The Ethical Code became effective from 1 January 2009, and applies to all IPs irrespective of their authorising body. The Code sets out five fundamental principles—integrity, objectivity, professional competence and due care, confidentiality and professional behaviour—with which the IP must always comply, and requires IPs to consider whether actions or relationships might constitute threats to those principles and, where these threats are significant, requires safeguards to be implemented.

  When considering potential conflicts of interest, the most relevant principle in the Code is objectivity: "An Insolvency Practitioner should not allow bias, conflict of interest or undue influence of others to override professional or business judgements."

  The Code includes examples of specific situations, for example, a practitioner should not accept an insolvency appointment where he or his firm have carried out audit-related work for the company within the previous three years. Where audit-related work has been carried out more than three years previously, a threat to compliance with the fundamental principles may still arise, but it is for the practitioner to consider whether such a threat can be eliminated or reduced to an acceptable level.

  It is important to note that the Code applies to all professional work relating to an insolvency appointment and to any work that may lead to such an appointment.


  Failures to comply with the Code, as well as breaches of any other legislative or regulatory requirements, can result in fines and restrictions on the appointments that can be taken. Where appropriate, the IP's licence can also be withdrawn. Ultimately, the IP can be referred to the disciplinary board of a Recognised Professional Body and their membership can be removed. Such breaches and failures can be identified either through the authorising bodies' monitoring visits to the IPs that they regulate, or as a result of a complaint made to the authorising body.


  The administration procedure was brought in to promote company rescue and, where it is considered the best way to serve the creditors, it will be recommended by IPs or other professional advisers. The purpose of administration[6] is to rescue the company as a going concern or to achieve better results for the creditors as a whole than would be likely if the company were wound up without administration. The proposed administrator may be selected by the directors but secured creditors must consent to the appointment. Mechanisms are also available for creditors to challenge the appointment. However, in many cases, creditors accept the IP put forward by the directors if the IP has been advising the company, as it helps the administration and is more cost-effective if the administrator has a knowledge and understanding of the business.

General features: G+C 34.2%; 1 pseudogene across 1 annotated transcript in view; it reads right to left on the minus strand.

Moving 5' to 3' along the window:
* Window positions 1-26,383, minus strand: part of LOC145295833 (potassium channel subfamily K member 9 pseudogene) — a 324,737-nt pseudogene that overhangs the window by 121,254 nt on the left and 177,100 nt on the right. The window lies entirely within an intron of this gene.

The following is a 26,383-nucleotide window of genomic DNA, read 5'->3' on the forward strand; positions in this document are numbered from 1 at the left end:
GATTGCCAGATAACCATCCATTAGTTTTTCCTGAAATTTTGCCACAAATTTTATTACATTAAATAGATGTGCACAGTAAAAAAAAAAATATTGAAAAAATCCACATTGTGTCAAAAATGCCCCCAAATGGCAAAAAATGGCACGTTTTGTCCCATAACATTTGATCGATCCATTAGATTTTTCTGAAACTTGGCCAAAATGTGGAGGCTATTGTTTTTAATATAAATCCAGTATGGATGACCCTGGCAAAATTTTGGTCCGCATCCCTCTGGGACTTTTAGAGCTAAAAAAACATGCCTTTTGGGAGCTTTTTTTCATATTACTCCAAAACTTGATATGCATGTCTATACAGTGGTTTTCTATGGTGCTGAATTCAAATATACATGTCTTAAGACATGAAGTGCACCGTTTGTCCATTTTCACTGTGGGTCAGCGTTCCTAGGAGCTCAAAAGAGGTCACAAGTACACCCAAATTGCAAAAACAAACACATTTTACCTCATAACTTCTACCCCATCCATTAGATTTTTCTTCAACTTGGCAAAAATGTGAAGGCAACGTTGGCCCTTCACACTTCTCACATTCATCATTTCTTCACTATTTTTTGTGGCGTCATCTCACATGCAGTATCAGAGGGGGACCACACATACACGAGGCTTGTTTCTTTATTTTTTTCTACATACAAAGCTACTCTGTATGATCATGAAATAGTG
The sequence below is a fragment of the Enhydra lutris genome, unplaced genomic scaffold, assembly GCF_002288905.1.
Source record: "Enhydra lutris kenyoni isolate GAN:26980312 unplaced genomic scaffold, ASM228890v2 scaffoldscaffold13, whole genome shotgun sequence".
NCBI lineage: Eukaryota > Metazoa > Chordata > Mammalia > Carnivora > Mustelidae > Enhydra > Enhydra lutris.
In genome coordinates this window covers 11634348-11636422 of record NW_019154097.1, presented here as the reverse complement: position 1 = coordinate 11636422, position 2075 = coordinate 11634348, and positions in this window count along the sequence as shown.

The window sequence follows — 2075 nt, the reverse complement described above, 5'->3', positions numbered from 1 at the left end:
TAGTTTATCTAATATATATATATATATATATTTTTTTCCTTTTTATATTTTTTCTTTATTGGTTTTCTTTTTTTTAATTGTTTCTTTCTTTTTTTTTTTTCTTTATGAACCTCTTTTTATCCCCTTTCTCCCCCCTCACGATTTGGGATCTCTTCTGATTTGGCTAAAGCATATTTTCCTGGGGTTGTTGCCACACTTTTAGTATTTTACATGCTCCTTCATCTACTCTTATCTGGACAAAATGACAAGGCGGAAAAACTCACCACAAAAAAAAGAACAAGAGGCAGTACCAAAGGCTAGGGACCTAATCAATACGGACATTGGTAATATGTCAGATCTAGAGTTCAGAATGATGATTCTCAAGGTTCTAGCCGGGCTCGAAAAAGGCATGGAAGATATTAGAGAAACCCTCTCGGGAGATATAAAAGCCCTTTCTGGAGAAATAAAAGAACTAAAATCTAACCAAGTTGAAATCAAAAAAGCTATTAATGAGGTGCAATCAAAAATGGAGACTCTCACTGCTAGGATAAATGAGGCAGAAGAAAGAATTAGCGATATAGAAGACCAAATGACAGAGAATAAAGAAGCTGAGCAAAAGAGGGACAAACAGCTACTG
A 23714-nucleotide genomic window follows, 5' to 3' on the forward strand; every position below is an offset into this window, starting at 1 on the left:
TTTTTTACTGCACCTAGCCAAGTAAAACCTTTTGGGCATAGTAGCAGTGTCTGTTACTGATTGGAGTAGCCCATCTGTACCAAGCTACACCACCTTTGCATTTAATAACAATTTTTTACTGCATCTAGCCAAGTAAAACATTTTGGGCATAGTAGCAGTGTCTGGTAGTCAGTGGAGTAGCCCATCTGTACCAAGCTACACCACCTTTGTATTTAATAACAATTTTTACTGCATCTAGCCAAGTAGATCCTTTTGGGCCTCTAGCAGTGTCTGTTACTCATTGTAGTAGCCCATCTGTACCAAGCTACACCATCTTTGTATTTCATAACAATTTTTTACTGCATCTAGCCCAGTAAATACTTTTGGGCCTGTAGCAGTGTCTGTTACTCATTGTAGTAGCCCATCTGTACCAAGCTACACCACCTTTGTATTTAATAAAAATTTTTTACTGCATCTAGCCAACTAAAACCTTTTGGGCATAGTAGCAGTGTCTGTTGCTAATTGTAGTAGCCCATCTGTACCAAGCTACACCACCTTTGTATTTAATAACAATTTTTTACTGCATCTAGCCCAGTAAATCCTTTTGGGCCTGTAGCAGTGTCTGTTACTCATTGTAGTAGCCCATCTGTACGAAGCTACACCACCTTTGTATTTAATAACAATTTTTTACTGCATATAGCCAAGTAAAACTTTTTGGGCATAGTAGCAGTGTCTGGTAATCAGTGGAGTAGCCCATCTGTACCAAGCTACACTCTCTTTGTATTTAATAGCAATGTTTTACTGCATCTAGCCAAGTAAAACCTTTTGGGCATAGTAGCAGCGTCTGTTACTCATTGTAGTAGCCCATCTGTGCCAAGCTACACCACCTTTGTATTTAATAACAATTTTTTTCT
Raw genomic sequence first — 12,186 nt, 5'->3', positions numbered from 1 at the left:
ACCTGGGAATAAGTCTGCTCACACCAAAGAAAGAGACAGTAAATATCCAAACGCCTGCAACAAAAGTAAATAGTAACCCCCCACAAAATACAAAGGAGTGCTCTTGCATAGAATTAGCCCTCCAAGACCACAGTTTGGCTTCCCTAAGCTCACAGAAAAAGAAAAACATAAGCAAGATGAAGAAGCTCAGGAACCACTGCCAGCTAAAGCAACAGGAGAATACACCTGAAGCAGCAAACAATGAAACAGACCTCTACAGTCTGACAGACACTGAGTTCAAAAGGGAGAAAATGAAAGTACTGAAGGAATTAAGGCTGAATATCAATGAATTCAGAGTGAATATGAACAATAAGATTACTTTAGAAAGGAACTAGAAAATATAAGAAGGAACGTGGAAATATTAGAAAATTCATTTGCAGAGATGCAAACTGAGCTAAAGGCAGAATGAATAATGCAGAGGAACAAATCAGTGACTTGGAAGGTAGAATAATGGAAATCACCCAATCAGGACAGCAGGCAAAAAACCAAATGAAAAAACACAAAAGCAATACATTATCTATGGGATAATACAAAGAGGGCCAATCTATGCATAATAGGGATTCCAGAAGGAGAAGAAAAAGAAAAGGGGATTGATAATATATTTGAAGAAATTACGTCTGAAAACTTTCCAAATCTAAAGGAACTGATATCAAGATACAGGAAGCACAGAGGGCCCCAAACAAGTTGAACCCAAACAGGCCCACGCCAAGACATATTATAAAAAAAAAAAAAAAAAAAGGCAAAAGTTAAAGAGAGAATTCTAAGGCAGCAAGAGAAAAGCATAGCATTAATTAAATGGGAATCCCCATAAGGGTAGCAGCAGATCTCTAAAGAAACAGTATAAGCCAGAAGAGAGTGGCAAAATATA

The interests of creditors are often best served where the business is sold as a going concern. In many instances, the adverse publicity associated with entering into administration will harm the goodwill of the business to such an extent that it precludes sale as going concern, and so the practice of "pre-pack" has developed. Pre-packs are not a new phenomenon and are not exclusive to administration. The Insolvency Service[7] has stated that it considers that pre-packs are a valuable tool for insolvency practitioners, and that a pre-pack can be the best way for an administrator to proceed.

  It is in the nature of a pre-packaged sale in an administration that unsecured creditors are not given the opportunity to consider the sale of the business or assets before it takes place. It is important, therefore, that they are provided with a detailed explanation and justification of why a pre-packaged sale was undertaken, so that they can be satisfied that the administrator has acted with due regard for their interests.